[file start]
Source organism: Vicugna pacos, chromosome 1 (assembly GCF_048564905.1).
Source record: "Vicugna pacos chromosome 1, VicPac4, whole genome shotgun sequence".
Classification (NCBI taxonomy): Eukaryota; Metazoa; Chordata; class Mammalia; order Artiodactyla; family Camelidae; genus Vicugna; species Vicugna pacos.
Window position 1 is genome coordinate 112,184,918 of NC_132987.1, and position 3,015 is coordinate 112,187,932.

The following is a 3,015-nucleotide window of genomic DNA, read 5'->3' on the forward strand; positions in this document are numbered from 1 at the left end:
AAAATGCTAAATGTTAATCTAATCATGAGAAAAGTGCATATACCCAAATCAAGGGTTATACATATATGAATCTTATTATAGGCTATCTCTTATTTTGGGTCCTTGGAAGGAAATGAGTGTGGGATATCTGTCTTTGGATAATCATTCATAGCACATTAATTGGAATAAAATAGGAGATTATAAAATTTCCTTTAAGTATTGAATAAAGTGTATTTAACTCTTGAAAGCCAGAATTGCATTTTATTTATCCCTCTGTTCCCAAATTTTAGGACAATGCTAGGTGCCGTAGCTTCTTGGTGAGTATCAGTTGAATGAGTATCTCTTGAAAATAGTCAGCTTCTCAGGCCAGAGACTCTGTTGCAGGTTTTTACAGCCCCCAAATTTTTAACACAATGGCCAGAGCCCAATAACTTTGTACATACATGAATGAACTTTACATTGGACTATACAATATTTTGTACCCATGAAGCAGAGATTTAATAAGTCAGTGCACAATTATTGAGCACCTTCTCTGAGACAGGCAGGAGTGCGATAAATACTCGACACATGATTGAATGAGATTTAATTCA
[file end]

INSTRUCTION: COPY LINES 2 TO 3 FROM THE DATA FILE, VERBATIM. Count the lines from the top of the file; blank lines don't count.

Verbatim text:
Source record: "Vicugna pacos chromosome 1, VicPac4, whole genome shotgun sequence".
Classification (NCBI taxonomy): Eukaryota; Metazoa; Chordata; class Mammalia; order Artiodactyla; family Camelidae; genus Vicugna; species Vicugna pacos.